The Grenadines are the embodiment of the typical Caribbean dream. Images of the islands are the kind that make you want to quit your job, buy a boat and spend the rest of your days in flip-flops. Oh wait…we did that already.
Far from just a string of white sand, palm backed beaches, the Grenadines saw us swimming with rays and turtles, hiking rolling hillsides, dancing to live steel bands and stumbling upon wild tortoises and iguanas.
Part of St Vincent, The Grenadines and are made up of 31 droplets of land cast across 33.2 square miles of wild blue Atlantic Ocean. Having avoided St Vincent because of it’s reputation for violent crime against yachts, the islands made the perfect stop over on our journey to Grenada before we needed to start heading west across the Caribbean sea towards Panama.
We were met with the sounds of a steel pan orchestra on our first night, as the island of Bequia hosts an annual music festival which coincided with our arrival. With the sounds of the Caribbean drifting across the bay and the beach bars flowing with rum and beer, it did not take long before we bumped into a group of young French sailors we had previously met in Cape Verde. Maybe it was the festival, or something to do with the strong, herbal aroma emulating from the crowd but everyone was in a good mood. With the next few days spent swimming and dinghy sailing and evenings catching up with old friends and new, it was only the promise of turtles and tortoises on the other islands that pulled us away from Bequia.
25 miles South of Bequia, The Tobago Cays are a group of small uninhabited islands reserved as a national park and protected from the Atlantic by a horse shoe shaped reef. White sand beaches blend into bright turquoise and blue water which host an abundance of fish and other sea life. After dropping the hook, there was no question over who would dive to check on the anchor. We both jumped straight in and were delighted to find a turtle grazing on the sea grass beside it. Swimming straight from the boat, we returned after a couple of hours having counted 1 sting ray and 16 green sea turtles! Before coming to the Caribbean, swimming up close with a turtle was a big bucket list box to tick. Making eye contact and swimming alongside such gentle, graceful creatures in their natural environment is an experience we hope will stay with us forever. The reflecting sun through the turquoise sea creates a dabbled light display of greens and browns along their backs as they glide through the water. We weren’t the only one’s appreciating their beauty as the anchorage in the Cays was packed with other boats. There was however plenty of plenty of space for everyone, both in and out of the water and we enjoyed the social side of being surrounded by other yachts.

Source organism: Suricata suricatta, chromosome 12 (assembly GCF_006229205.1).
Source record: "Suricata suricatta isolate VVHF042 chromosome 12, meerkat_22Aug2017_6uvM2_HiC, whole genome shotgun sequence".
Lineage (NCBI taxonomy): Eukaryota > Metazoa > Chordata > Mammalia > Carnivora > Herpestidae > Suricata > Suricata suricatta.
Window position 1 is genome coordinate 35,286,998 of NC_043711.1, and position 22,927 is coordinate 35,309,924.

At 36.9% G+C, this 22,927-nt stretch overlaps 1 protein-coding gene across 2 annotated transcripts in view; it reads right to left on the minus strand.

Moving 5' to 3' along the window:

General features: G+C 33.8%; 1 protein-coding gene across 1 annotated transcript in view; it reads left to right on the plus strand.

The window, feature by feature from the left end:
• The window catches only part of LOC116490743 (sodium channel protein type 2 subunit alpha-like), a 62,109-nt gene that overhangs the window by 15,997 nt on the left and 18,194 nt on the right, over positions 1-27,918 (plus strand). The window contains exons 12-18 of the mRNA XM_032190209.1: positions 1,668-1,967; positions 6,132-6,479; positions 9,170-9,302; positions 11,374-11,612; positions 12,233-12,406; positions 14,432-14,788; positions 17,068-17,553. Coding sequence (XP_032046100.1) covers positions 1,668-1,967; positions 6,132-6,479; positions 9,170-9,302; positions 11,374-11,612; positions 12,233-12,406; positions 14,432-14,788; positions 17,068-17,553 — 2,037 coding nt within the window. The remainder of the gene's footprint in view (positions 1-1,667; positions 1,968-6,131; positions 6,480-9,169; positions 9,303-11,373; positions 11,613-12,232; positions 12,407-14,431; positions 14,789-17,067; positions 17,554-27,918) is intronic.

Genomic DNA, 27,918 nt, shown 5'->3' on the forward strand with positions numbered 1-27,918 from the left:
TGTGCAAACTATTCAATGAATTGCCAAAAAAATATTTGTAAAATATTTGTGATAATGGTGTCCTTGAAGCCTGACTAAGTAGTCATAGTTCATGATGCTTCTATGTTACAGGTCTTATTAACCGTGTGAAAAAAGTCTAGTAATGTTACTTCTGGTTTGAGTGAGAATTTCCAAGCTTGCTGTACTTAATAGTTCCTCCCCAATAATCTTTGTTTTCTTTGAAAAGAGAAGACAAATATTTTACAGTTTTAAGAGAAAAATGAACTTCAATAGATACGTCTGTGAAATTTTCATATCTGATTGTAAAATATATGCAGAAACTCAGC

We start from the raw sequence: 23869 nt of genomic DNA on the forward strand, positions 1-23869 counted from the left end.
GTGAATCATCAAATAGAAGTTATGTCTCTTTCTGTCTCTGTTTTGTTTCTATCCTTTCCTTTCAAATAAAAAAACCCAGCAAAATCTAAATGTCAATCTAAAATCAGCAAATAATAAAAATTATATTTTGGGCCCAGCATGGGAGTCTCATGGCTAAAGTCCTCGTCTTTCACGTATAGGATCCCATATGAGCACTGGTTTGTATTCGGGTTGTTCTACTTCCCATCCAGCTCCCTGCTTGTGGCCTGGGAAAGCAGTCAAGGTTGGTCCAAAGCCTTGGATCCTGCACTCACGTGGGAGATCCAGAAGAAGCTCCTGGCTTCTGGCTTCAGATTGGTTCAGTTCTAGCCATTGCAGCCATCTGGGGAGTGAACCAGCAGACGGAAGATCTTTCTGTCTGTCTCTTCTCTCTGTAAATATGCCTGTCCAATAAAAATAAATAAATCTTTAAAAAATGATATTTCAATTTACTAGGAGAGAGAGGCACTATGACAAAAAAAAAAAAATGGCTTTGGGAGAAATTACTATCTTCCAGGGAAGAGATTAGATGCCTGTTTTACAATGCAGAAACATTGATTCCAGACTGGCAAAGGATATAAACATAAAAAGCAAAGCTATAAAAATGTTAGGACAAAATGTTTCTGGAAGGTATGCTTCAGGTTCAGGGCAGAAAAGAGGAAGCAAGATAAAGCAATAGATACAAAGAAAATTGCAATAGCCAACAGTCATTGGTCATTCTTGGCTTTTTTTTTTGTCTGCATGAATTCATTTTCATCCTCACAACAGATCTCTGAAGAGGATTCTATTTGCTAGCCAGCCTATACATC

Having said a sad farewell to the turtles, we set sail in champagne sailing conditions for Union Island in search of wild Tortoises. We watched the chart and water around us like hawks as we passed waves crashing over reefs around our exit. With the beauty of sailing amongst the Grenadines’ coral reefs comes the challenge of not prematurely ending your journey on them. As we approached the mountainous outline of Union Island, a huge Leatherback Turtle popped up for air beside the boat before diving back down into the indigo depths. Finally we rounded a steep, wooded headland into Chatham Bay, a large and magnificent anchorage shared with just a couple of other yachts, plenty of Pelicans and Frigate birds. There is no road access into the bay, just a couple of small local beach shack bars hidden amongst the trees – bliss.
Although many of the locals were kind enough to offer us “green” they did not mean the broccoli or courgettes we were after. Seeking fresh food and a view of the bay, we set off hiking up a rutted dirt track leading from the beach. It was hot work but the view of Florence in the bay was well worth the discomfort and effort. From the peak, the view stretched as far as Bequia, our original stop. As we were busy taking this in, we were approached by a local guy carrying a huge machete. “Bushman” worked the land and cattle on the peak and happily gave us advice on the best route to Clifton, the main town and neighbouring villages via his daily commute. Although Union Island is only 3 miles long, we took the islands laid back pace as we stopped to see snakes, wild tortoises and huge hungry caterpillars. Friendly locals, waved from brightly coloured houses scattered around the island and it seemed the island had more goats than people.
Clifton, the main village was where all the tourists had been hiding. Merchants sitting on stools, outside colourful fruit laden stalls, greeted us loudly. Although beautifully laid out, their produce was 3x as expensive as we had got on other islands so we wandered the side streets and found a lady with a plain, battered stall to stock up for a fraction of the price. Enjoying a lunch stop by the Yacht Club we were entertained by an eagle ray and nurse shark swimming in the shelter of the dock.
Excited to see Matt’s parents flying out to meet us the following week, we upped anchor and set sail for Grenada, determined to return again in the future.
In a (coco)nut shell, the Grenadines gave us a real taste of cruising paradise and have been our favourite part of the Caribbean so far, totally worth buying a boat and wearing out our flip-flops for.